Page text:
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Internet Protocols

by: Melyssa Aufderhar

Internet Protocols CSC 343

Melyssa Aufderhar
GPA 3.56

Errin Fulp

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Errin Fulp
Class Notes
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This 3 page Class Notes was uploaded by Melyssa Aufderhar on Wednesday October 28, 2015. The Class Notes belongs to CSC 343 at Wake Forest University taught by Errin Fulp in Fall. Since its upload, it has received 16 views. For similar materials see /class/230722/csc-343-wake-forest-university in ComputerScienence at Wake Forest University.


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Date Created: 10/28/15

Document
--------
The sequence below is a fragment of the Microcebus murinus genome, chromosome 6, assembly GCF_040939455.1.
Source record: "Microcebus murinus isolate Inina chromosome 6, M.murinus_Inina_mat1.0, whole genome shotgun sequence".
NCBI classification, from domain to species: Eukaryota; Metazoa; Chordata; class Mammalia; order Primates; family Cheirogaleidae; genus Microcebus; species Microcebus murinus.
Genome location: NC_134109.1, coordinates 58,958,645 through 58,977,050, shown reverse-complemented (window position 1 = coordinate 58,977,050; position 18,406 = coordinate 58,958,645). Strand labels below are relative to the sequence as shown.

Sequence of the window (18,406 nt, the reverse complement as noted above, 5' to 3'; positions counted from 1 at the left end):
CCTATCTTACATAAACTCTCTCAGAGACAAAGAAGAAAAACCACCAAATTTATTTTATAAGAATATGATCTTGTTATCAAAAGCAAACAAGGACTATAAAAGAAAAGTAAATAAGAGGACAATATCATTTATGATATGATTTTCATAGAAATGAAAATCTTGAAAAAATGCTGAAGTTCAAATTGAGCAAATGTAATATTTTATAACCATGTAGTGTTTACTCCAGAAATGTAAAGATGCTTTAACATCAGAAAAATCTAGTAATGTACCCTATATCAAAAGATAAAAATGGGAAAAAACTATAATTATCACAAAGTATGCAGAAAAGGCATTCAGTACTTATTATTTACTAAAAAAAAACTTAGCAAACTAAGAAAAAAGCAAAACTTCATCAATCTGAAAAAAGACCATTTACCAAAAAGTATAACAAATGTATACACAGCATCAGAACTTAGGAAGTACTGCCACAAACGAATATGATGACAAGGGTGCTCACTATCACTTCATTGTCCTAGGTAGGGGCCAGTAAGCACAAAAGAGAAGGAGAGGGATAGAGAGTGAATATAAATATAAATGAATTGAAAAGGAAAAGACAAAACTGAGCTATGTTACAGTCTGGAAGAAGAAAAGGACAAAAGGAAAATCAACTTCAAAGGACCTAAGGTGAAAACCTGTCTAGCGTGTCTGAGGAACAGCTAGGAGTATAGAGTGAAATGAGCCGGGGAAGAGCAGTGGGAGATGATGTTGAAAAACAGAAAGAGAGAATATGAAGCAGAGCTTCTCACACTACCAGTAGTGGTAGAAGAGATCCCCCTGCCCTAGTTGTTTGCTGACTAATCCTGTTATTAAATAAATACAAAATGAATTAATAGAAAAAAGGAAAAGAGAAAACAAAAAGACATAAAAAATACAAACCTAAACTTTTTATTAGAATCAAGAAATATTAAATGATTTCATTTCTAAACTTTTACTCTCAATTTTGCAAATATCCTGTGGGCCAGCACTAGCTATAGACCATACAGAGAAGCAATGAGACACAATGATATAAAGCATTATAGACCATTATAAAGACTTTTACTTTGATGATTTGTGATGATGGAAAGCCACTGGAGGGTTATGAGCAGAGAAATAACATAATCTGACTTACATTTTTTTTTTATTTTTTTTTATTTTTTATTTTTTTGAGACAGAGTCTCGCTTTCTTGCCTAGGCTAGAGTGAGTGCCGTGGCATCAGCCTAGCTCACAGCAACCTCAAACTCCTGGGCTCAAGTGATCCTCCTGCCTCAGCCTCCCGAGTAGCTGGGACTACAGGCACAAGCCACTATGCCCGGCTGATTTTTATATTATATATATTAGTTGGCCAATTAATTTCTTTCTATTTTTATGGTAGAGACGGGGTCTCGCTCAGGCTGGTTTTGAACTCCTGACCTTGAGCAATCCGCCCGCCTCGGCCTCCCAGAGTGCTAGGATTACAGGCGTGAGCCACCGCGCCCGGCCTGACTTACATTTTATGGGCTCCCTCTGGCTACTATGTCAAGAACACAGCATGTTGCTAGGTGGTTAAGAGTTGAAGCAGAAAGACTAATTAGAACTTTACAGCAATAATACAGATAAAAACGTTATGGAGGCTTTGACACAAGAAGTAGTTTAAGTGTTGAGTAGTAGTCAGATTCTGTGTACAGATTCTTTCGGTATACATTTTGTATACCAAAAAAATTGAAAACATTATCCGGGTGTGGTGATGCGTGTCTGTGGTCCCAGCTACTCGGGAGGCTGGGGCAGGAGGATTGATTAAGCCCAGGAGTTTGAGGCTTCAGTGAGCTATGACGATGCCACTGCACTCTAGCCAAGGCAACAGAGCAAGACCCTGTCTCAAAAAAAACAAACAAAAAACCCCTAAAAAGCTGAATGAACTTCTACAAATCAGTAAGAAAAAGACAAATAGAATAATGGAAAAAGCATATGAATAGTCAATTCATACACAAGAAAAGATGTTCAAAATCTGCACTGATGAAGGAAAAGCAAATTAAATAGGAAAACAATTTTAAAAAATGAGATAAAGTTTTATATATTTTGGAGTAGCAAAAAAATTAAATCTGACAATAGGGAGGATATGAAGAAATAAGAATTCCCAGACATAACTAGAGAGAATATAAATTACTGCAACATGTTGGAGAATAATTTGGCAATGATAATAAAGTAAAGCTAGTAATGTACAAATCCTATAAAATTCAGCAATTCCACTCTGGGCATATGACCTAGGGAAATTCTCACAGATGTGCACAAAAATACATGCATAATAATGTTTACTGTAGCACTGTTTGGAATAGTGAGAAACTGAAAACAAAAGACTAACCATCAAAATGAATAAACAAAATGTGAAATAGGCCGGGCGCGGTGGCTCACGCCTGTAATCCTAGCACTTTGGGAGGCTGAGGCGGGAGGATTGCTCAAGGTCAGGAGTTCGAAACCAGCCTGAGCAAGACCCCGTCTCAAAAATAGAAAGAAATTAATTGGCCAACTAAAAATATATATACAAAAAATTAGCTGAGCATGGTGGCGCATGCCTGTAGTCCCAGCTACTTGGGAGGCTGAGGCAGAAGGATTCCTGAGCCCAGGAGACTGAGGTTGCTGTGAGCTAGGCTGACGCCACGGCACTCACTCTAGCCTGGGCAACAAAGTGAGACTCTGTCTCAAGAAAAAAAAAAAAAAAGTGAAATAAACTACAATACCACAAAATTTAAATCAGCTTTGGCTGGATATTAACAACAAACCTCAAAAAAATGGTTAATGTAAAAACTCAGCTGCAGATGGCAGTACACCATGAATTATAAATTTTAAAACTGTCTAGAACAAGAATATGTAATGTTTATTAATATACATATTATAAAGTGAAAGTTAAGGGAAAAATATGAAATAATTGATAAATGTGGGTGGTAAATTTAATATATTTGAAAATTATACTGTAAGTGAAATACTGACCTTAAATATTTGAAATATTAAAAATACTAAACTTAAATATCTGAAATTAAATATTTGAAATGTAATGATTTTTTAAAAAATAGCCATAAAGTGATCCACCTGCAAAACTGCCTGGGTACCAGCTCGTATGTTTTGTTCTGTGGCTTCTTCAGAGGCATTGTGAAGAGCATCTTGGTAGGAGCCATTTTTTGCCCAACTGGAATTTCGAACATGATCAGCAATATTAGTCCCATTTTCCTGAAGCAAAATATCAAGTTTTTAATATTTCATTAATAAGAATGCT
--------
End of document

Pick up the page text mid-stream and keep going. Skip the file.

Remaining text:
Manchester encoding opposing definitions resolved by Roger Forster Manchester miterlira is iiltlcly used to provide lotc Ilitl lam i39lifoi rrlatimz SIMIIJlitllIt OtlSl Via a single connection limit are two opposing 39til39ltl int I 39ll J quot Qllll llfll Vfl l encoding where tlic rising edge in tic tciilrc oft1c lam lilf italarcs citer l logic quotI or allci39imtiiely a logic 0 This paper resellcs tie WitterIces am 139 lCIIlllltis llt interim0r Qiic riiutiorl anchester encoding is named alter the University ot lVlanchester where the rst recorded use of it occurred in the late 1940 s It is a digital phase modulation encoding method which has the lollowing advantages over NRZ non return to zero signals such as those used in conventional 39ll39l IIMOS logic These are 39 A separate clock is not required 0 39l39here are no long strings ol logic quotll or logic 039 levels 0 There is no lX component and so a signal encoded by it can be AC coupled 39I39he clock can be extracted from the data at the receiving data terminal equipment DTIE by using a digital phase locked loop l LI This makes the method suitable for use on single core systems such as optical bre and coaxial cable In current engineering systems it is most commonly used on Ethernet and token ring local area networks LANs It does have two minor disadvantages i 39l he modulation bandwidth is twice that FNRZ 39 It needs complex decoding circuitry literature search For Manchester encoding produces two opposing lactions as to how it should be generated Faction l centred on authors such as Stallingsl and alsalll states that the encoding scheme is based on the modulo 2 addition of the data and clock signals using an exclusive4ilk gate This method causes the output data to change state on the ll Ii e WWI twi data am Ll Ll Ll lil W Ll L output ll39l l quotlquotll 7 l dl lll l ll l cloak fLWFL H mm output ll39 quotquot39l Iquotllquot positive edge of the clock Faction 2 with authors such as 39lanenbaunrl and Sandersonquot states that the scheme is based on the modulo 2 addition ofthe data and clock but where the output data changes on the negative edge of the clock In each case there is always a change of the output data state to Facilitate easy bit synchronisa tion 0F the data by providing a level change in the middle of the data bit For Faction 1 this means that for a logic 1 this change is in a positive direction and For a logic 0 in a negative direction see Fig la For Faction 2 it is vice versa the change in the centre of the bit is in a positive direction for a logic 0 and in a negative Fig 1 ENGINEERING SCIENCE AND lilUlATINJURNAl Manchester encoding a faction 1 definition b faction 2 definition 278 direction for a logic l see Fig 1b DECI IM BER 2000 Investigation These opposing definitions can cause a problem to the conscientious student who reads around the subject as they will nd this conflicting information This is because it is obvious that Manchester eiicoded data stream generated by a DTH using the first method will not be received successfully by a Tl 1 that decodes using the rules of the method as the received data will be inverted A modification to Manchester second encoding called diiicrential Manchester encoding over comes any data inversion caused by the transmission path but requires a more complex encoding and decoding process than conventional Manchester encoding This problem of the two opposing definitions was brought to the attention of39 the author in late 190 by a student comparing the textbook recommended for their course unit with the author s lecture notes Upon investigation it was noted that Stallings stated that his method although the opposite of Tanenbaum s was in accordance with the llelF 802 and other recognised standards From communications with Stallings and Tanenbaum it was determined that the originator of the method was a postgraduate student at the University of Manchester during the early 1950 s but the definitive reference to Manchester encoding was not identified at that time literature search using the internet and online databases yielded references that were split between the two methods339 The lEliE 8024 speci cation section 171 quite clearly states that a high todow transition represents a logic 0 and a loxwto liigli transition represents a logic 1 A single reference was found that pointed towards what might have been the original papcr7 search of listings of UK theses For l his taken at Manchester University in the early 1950 s also failed to identify conclusively the originator The author of the original reference Was finally identi ed as a result of a letter published in EU Review8 requesting help from the Ilili membership Numerous replies identi ed Dr G li Thomas as the original author in fact the first eply coincidentally was from Dr Thomas himself almost two weeks before the author received his own copy of the magazine Historical background Thomas graduated at Manchester University in 1948 He then became a postgraduate student and finally a member of stat there working under Professor i I ENGINEERING SClliNClu ANI ilU lYl lONJOUlLNAl 27 Williams on early computers in particular the Manchester Mark l computer Williams introduced Thomas to phase modulation for digital encoding which Thomas believes that Williams had used during World Xar ii at the Tcleconununication Research Establishment 39l39lUd Thomas described the phase modulation technique as used for vritinp to and reading from the high speed magnetic backing store of the Fig 2 F C Williams Manchester Mark 1 computer coflrtesy in a number of papersiil his Un39VerS39ty 0f MSc dissertation and nally Manchester H II his l hl thesis A druiu provided the lnain store for the Manchester Mark I computer F 3 which used a CRT store as the 39g t Dr G E random acctss incmol y RAM Thomas device courtesy l lence although 39l39homas did Dr Thomas not invent the system his RFC 110 original references and the rst published practical implementai tion as far as the author can determine The scheme adoph ed for the Manchester Mark l for a the drum edge titi computer WM negative going in middle of the bit A phase modulation system was chosen in preference to NR7 or R7 return to zero schemes due to the balanced nature of its write currents NRZ and R2 would have given unbalanced write currents in the Manchester Mark l computer a logic 1 was represented by a negativegoing pulse and a logic 0 by a positive going pulse 391 hoinas and other members of the Manchester Mark I team have been unable to shed any light on why that scheme was used as opposed to the inverse method used by the IliLlLl 802 standards A history ofquot the Manchester Mark 1 computer can be found at the Web site of Manchester University s Department of Ioinputer Sciencelz Cunningham has written about Professor Williams and Thomas has published an article on the drum The work at Manchester was subject to numerous patents at the time including ili707637 and Gli707634 which cover the phase modulation scheme These patents and others can be Viewed at the Patent Office Web site httpwwwpatentgovukdbservicesindexlitinl using the esplcenet system under l atcnt Services Discussion The author s initial thoughts as to why the two methods should be in existence focused on the concept oi the mark and space de nitions used on telegraph and early data coinumnication systems versus that of DECEMBER 200i Fig 4 Definitive definition of Manchester encoding clock output conventional logic markspace logic data 0 m VLl th lTll l Ll l lll l 3 ll If Ll l V l l 39 quotfl rpm 1af lewlmll ll sv 5V L 0v 6V conventional logic levels In markspace terminology a mark 7a logic l jhas traditionally been represented by a negative voltage and a space by a positive voltage this is the representation for instance in the EIA R8232l7 or the l39l UT V24V28 speci cations This would give rise to the opposite method of generation when considering conventional logic wl 39 a logic l is a positive voltage and a logic 0 is 0 volts Web sites on Manchester encoding such as that of Optimized hitgiiit el iIigl5l and a Philips Semii conductors application note do not show the actual voltage levels which was the author s rst clue to the conundrum if we look at the BER 8023 or WITH 8024 standards then it is clear that the author s initial thoughts are probably correct however only members ot the original lliHE 802 committee would be able to shed tiirther light on tlle topic F Conclusion From the literature search it is most likely that the prilnary dill erence between the authors in the two Factions concerns Conventional logic versus that of markspace logic A logic 1 is always represented by a transition in the middle ot the data bit from the voltage level representing a logic 1 to the voltage level representing a logic 0 Hence the two wavetorins shown in liig 4 represent the definitive status ol Manchester encoding Acknowledgment The author wishes to thank Dr Thomas and the many other correspondents who replied to his letter in L915 Review3i References STALLlNGS W 39l ata and computer nelworlts39 Prentice lall 199 6th etln 2 lllS li Data communication computer networks and open systems Addison Wesley 6 4th edn IiNGlNliliRlNG SCIENCE ANI lilUCATIONJOURNAI 3 TANIENBAUM A Ioinputer networks Prentice Hall 1996 3rd edn 1 SANDERSON IE lincoding39 See httpwwwcsisuisu eduNpeteese l65totesericotlinglitinl liebruary W98 KUROSI l3 and ROSS K X Lithernet See httpgaiacsumassetlukuroseethernetethernetihtln l 6 lntroduetion to the l bilips httptvstviitudelllJilcasesaudiohtml Delll University Ul audio protocol See oli39lechnology BR K RR R A quotthe programming strategy used with the Manchester University Mark 1 computerquot ll39U 1515 1056 103 suppl pp l 517157 FORSTER IL Made in Manchesterquot 1139 March 2000 p42 THOMAS L F Magnetic storage lst Cambridge Computer ionti 194 WILLIAMS ll 3 139 Ill2 Universal highrspeed digital computers a magnetic sto e39 I rur Hill W52 9 Pt ll p94 Tl IOMAS i electronic digital coinputer Manchester University 1954 llistory oi the Department oF Computer Seience See httpwwwcsananaeukVisitorsubvebhistoryphp3 3 IUNNINGI IAM Mi E L Williamsquot ling Sri lmy j April 1094 3 2 pp Si 4 4 THOMAS 1 LL lkecolleetions ot39 Magnetic drum Mark l l lh g l See http I quotprismquot mmimtwitmtM I l y RelIt ll C 39 quotI he tlesign and construction of an 3 storage for the drumshtml Signal encoding in lithclaret8023 See httpwww optinii7edcoinIMI UNIlFN l erslitm Optimized Engineering Corporation 1999 Manehester signal eneoding See httpwww optiniizetlatoni XMl liNlliNrSiglinlitm Optim ized Engineering Corporation 990 AN070 Verilog implementation of a ent oderdecoder in Philips Il lls l hilips Semicour dnctors application note l 7 Ln C Manchester 3 1 llili 2000 The author is a Senior lecturer in the acuity otTeehnology Southampton institute liast l ark 39l erraee Southampton 8014 0YN UK le is an llili Member DECEMBER 2000